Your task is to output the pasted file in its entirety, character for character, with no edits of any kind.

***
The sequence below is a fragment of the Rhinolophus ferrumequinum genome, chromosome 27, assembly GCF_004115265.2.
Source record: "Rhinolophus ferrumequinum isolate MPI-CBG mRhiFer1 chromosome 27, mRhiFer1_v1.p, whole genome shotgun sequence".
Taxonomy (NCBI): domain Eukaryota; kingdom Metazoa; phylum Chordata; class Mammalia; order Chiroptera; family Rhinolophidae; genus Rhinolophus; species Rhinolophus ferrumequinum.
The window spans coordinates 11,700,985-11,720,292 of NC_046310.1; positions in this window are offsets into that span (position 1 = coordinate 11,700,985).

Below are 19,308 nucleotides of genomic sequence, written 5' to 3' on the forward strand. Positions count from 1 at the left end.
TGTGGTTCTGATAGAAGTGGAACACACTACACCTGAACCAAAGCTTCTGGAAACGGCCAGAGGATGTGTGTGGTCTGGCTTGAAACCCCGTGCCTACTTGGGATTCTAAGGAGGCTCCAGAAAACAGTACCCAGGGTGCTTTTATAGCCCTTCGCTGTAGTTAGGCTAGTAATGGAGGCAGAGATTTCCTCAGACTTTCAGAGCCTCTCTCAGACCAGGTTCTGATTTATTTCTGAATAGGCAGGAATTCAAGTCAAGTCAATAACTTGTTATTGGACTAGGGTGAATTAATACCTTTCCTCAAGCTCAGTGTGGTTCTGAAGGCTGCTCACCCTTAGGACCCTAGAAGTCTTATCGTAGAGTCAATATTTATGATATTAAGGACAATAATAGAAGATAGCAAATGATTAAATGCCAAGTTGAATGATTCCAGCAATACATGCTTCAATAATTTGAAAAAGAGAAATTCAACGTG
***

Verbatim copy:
The sequence below is a fragment of the Rhinolophus ferrumequinum genome, chromosome 27, assembly GCF_004115265.2.
Source record: "Rhinolophus ferrumequinum isolate MPI-CBG mRhiFer1 chromosome 27, mRhiFer1_v1.p, whole genome shotgun sequence".
Taxonomy (NCBI): domain Eukaryota; kingdom Metazoa; phylum Chordata; class Mammalia; order Chiroptera; family Rhinolophidae; genus Rhinolophus; species Rhinolophus ferrumequinum.
The window spans coordinates 11,700,985-11,720,292 of NC_046310.1; positions in this window are offsets into that span (position 1 = coordinate 11,700,985).

Below are 19,308 nucleotides of genomic sequence, written 5' to 3' on the forward strand. Positions count from 1 at the left end.
TGTGGTTCTGATAGAAGTGGAACACACTACACCTGAACCAAAGCTTCTGGAAACGGCCAGAGGATGTGTGTGGTCTGGCTTGAAACCCCGTGCCTACTTGGGATTCTAAGGAGGCTCCAGAAAACAGTACCCAGGGTGCTTTTATAGCCCTTCGCTGTAGTTAGGCTAGTAATGGAGGCAGAGATTTCCTCAGACTTTCAGAGCCTCTCTCAGACCAGGTTCTGATTTATTTCTGAATAGGCAGGAATTCAAGTCAAGTCAATAACTTGTTATTGGACTAGGGTGAATTAATACCTTTCCTCAAGCTCAGTGTGGTTCTGAAGGCTGCTCACCCTTAGGACCCTAGAAGTCTTATCGTAGAGTCAATATTTATGATATTAAGGACAATAATAGAAGATAGCAAATGATTAAATGCCAAGTTGAATGATTCCAGCAATACATGCTTCAATAATTTGAAAAAGAGAAATTCAACGTG